Since it is Lent now it’s time for a special edition of the Jagged Rankings, in which I will rank the various things people “give up” for Lent, or in more pious terms, fast from. Of course, there are people who disdain the thought of fasting and then there are more legalistic types who demand it. Fast or don’t fast, it isn’t a law, yet don’t knock on spiritual disciplines and those that choose to take them on, spending more time in Prayer and God’s Word is good, actually. Anyways, here are the Jagged Rankings for Lenten fasting! Cheers! Or… Not, stay penitential.
- Social Media
Fasting from social media has climbed the ranks in recent years, especially since the advent of Facebook, but even more so the Smart Phone. It’s true, Social Media is a true addiction today, and is one that can have long-term effects on us that we are only beginning to understand. As this awareness rises, the amount of people who choose to fast from social media for Lent follows suit. This is the top dog in our Jagged Rankings, becoming one of the most popular forms of fasting in our technological age.
Americans are caffeine addicts. It is a fact, on average Americans consume 1.5 cups of coffee a day. As one who is a caffeine addict, I can speak firsthand that if I don’t have my morning cup of coffee, I have physical results that make it less than enjoyable. Which lands caffeine as a noble thing to fast from. It is something that we often say we need to function. So, when we deprive ourselves of a self-proclaimed need, what better way to be forced to God’s Word where we receive what we truly need. A strong and difficult fast lands caffeine at number two.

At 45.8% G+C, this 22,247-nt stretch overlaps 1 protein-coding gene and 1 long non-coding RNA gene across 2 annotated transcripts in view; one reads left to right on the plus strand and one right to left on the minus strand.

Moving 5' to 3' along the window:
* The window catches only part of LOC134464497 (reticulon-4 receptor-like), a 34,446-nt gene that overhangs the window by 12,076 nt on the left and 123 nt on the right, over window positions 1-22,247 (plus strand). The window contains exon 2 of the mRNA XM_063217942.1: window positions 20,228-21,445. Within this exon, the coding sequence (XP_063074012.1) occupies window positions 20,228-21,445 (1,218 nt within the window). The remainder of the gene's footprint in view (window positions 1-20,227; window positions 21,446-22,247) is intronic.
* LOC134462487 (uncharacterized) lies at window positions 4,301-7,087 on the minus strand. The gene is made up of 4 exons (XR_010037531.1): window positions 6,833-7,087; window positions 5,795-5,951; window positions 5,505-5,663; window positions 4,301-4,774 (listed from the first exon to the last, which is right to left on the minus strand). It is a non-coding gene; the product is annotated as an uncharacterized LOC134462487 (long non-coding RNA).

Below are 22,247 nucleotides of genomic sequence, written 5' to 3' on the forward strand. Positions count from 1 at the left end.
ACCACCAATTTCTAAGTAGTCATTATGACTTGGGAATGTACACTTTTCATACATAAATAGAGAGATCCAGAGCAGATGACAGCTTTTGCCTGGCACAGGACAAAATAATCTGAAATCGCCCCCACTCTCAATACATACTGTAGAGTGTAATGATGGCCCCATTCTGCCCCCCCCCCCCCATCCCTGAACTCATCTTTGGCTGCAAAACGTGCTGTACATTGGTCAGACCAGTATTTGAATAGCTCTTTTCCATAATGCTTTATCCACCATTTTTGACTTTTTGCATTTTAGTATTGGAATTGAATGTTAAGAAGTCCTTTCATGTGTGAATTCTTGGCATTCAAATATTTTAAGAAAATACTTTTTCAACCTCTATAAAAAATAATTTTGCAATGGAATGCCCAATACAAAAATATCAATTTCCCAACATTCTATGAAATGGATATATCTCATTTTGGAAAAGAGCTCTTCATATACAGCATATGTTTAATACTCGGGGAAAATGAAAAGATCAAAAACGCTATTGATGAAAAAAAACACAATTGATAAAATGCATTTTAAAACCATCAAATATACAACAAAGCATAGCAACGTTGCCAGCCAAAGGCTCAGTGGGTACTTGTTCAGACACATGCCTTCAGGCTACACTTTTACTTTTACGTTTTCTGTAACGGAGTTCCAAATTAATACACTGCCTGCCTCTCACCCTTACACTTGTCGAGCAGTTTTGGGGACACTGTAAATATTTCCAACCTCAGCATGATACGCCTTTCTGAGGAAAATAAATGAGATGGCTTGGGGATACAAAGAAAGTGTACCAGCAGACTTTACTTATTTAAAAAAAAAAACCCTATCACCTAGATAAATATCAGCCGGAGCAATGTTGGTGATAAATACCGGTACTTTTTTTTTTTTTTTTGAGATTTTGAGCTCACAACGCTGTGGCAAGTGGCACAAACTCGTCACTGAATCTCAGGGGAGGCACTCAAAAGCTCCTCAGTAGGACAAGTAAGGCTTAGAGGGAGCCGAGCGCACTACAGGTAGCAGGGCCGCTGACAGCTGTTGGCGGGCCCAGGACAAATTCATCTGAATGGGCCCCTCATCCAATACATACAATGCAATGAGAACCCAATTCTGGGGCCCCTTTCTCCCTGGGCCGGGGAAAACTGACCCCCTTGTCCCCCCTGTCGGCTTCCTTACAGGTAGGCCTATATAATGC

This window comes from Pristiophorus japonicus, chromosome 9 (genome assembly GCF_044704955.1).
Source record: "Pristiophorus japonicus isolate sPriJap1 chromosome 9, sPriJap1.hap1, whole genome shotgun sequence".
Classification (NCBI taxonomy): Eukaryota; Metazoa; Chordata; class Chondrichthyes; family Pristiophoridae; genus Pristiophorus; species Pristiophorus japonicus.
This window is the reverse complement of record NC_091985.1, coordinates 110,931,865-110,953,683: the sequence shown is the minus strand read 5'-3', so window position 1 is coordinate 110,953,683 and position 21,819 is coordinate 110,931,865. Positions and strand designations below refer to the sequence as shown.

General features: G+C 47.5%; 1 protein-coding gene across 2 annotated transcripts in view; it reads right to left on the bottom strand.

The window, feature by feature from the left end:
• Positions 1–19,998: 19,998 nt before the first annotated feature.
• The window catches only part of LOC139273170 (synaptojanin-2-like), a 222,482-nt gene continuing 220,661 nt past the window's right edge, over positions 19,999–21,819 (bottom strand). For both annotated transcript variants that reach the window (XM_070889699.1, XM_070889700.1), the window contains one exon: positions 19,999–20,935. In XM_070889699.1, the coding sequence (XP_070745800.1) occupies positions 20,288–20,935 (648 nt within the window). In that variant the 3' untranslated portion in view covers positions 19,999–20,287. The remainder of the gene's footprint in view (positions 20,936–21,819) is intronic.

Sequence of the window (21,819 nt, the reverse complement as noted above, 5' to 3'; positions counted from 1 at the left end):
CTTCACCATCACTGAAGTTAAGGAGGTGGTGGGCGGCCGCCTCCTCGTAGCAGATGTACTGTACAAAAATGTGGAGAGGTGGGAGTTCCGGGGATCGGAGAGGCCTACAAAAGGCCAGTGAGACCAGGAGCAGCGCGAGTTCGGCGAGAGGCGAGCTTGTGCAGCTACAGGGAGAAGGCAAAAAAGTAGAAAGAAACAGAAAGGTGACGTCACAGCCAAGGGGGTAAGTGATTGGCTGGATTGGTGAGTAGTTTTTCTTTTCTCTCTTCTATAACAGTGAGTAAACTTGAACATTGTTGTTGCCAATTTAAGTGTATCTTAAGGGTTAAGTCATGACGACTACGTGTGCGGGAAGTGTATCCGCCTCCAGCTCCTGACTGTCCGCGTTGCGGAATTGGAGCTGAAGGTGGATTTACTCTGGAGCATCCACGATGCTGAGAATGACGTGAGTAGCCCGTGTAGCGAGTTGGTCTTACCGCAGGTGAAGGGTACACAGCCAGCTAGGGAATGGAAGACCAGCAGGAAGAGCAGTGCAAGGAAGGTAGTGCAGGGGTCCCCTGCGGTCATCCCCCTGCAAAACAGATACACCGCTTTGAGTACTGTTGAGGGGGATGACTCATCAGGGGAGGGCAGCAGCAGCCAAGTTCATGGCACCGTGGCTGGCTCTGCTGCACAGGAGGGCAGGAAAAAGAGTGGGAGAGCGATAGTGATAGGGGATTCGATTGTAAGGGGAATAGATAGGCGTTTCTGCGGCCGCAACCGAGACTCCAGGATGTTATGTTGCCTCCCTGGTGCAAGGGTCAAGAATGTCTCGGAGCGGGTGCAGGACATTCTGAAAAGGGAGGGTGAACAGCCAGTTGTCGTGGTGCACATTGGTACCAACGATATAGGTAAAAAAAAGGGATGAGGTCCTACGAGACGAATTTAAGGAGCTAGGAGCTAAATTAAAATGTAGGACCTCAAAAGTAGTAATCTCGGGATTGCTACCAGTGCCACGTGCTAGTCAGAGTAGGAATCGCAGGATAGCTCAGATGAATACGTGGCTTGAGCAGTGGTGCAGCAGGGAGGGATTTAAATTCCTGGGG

As much as I love a good brew or a well-ratioed cocktail, alcohol has become a cultural staple for better or worse, and in a lot of instances, worse. Scripture doesn’t condemn alcohol, but it does condemn drunkenness, and often the line is toed, and other times completely disregarded. Alcohol is so a part of the culture that this makes for a rather difficult, yet worthwhile fast. It is certainly going to be felt to deny yourself this luxury and gift at the work happy hour, or the Friday night cocktail at home. Yet, it forces us to turn to the far greater gift of Christ and his forgiveness which lands this at number three.
Another extremely common fast is to fast from carbs. Look, there is a trend to sort of use Lent to kickstart a diet plan, which for what its worth is noble as we ought to steward our bodies. This becomes a popular choice, especially for those that are looking ahead toward beach season, yet it is also one that can have a great impact on spiritual discipline. It is a reminder that we do not live on bread (or carbs) alone, but on every Word from the mouth of God. When it is done to push us more towards God’s Word, and not solely to look better in a swimsuit, this lands at a respectable number four.
For some reason, Chocolate always seems to be the thing so many people vow to give up this time of year, and for others candy altogether, yet chocolate more specifically is the specific sacrifice made. I don’t understand it, maybe it is the fear of too much sugar in the diet, or maybe some are truly addicted to chocolate. Yet, I think sacrificing something that is more of a luxury has an interesting spiritual bend to it that I kind of like. Giving up something that is unessential, yet something that is so enjoyed lands this one at number five.
As always, this is solely for fun. These are mere opinions, and so there is no need for true anger. Regardless of your Lenten practice, spiritual disciplines are worthwhile endeavors. Fast or don’t, but let us remember our mortality, our sin, and more importantly Jesus, his work on the cross, and, his glorious resurrection.